No wonder the most trusting leaders focus on seeing EYE-to-EYE with their trusted partners. They see EYE as an insightful acrostic standing for the three-legged stool upon which all trust sits:
E for Experience
E for an Experience that is shared between the two trusting parties. Together they have been battle tested. Together they have been successful, safe and secure. Together they have both trusted and proven trustworthy.
Together they enjoy a high degree of predictability with each other and a strong sense of compatibility. Together they have proven their accountability and their availability. And together these two trusting partners have earned a reputation for being there for each other 24/7. Fully connected.
Here’s an idea to help you appreciate your staff more fully. Reading time:3:54.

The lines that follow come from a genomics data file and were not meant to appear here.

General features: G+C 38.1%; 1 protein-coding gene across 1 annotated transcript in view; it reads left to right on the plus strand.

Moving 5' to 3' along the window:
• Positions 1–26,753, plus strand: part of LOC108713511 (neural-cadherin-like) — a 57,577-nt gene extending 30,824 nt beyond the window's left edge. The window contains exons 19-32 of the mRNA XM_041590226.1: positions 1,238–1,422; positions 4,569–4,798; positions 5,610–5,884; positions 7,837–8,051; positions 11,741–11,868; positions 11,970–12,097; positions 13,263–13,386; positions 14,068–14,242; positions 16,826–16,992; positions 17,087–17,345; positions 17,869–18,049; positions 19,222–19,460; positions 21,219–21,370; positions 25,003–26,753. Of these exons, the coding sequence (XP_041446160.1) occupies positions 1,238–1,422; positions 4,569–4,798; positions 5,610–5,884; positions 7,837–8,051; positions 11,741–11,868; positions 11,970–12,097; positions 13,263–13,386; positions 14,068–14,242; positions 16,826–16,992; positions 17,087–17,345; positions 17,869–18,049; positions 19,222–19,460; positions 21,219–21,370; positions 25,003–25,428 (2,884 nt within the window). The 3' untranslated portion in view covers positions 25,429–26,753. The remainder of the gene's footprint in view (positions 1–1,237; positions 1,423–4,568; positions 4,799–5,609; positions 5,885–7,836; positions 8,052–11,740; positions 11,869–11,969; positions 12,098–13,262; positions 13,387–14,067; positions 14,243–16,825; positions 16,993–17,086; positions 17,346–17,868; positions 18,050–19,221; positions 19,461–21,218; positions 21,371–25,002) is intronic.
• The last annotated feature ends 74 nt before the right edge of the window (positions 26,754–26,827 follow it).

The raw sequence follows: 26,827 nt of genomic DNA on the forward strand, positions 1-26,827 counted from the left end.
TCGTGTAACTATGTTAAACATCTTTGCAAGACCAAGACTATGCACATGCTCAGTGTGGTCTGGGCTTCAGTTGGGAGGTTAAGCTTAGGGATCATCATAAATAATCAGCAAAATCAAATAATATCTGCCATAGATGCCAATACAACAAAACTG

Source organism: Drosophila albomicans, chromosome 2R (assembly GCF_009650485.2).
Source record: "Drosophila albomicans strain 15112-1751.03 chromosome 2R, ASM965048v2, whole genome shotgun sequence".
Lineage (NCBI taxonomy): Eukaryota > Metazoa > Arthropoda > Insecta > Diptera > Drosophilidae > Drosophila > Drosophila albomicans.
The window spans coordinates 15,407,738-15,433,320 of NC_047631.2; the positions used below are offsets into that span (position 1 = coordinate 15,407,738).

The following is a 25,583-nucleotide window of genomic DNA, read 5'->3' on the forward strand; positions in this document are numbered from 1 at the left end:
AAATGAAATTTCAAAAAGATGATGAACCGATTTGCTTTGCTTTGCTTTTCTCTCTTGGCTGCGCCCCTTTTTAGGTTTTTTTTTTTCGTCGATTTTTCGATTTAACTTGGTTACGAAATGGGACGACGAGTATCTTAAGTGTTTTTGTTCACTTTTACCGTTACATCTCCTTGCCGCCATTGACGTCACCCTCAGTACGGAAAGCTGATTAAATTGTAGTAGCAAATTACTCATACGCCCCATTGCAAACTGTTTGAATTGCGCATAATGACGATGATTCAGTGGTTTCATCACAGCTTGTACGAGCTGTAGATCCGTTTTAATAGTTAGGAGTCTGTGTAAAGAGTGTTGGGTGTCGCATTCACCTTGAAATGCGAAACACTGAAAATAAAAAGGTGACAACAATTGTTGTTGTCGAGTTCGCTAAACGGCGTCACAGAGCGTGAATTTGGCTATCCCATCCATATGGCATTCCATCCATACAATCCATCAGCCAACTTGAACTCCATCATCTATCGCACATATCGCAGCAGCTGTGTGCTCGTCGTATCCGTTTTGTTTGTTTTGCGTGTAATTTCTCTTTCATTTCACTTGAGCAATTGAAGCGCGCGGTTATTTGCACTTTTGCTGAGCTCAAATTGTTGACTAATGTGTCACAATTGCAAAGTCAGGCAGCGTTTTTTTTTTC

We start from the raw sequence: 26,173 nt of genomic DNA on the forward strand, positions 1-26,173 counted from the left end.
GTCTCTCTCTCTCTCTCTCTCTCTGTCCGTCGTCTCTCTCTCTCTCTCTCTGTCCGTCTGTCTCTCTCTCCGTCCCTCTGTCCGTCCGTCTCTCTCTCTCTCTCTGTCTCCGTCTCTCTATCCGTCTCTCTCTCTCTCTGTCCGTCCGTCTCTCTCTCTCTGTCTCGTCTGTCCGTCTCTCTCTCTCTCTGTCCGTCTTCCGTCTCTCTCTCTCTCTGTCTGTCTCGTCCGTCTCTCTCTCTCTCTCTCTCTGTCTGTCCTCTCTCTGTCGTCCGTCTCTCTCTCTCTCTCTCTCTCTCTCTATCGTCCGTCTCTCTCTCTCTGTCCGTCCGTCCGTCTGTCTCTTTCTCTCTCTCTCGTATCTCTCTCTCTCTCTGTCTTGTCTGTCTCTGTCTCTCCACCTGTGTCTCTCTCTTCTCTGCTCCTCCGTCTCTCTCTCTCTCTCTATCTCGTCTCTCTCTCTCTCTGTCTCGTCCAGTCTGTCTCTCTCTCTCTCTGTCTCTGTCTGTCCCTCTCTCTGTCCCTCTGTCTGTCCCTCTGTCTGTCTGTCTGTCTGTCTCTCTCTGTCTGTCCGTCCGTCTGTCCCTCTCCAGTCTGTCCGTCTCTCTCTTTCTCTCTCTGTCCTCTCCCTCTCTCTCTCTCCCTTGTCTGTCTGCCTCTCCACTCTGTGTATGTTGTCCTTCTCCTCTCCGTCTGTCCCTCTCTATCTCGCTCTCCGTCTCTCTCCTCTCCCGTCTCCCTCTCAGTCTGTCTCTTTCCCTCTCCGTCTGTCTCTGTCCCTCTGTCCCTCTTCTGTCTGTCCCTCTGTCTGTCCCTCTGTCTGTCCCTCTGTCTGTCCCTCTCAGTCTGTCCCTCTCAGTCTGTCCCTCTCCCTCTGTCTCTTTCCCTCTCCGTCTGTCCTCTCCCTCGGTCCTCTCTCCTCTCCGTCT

With apologies to Kahlil Gibran:
Your employees are
not your employees. They come to work
for you but They are not necessarily
of you. And though they are
with you, They belong
not to you. You may give them
your valuables. But not your values. You may house their bodies
But not their souls.
Maybe that’s why the most effective leaders develop compacts more than contracts with their employees — compacts that empower more than employ; compacts that inspire confidence in employers to proclaim as Henry Ford once did:
“You can take my factories,
burn up my buildings but give me
my PEOPLE and I’ll build the business right back.”
Notice that Henry Ford did not say “my employees.”
Here’s an idea to help you lead your former teammates more effectively. Reading time: 3:58.
You’re a newly appointed vice president moving into your new office. You’re thrilled with the opportunity yet concerned that your direct reports know you first and foremost as their long-time teammate. Now you’re their boss.
You question yourself. Sure you have the authority but do you really have the power? Your self-doubt begins to overwhelm you, but then you wake up and smell the smelly shoes!
At least that’s what one newly appointed vice president did while unpacking a framed picture he had kept in a drawer but never showcased in his previous office. The picture of well-worn running shoes and socks always seemed so out of place in an executive setting.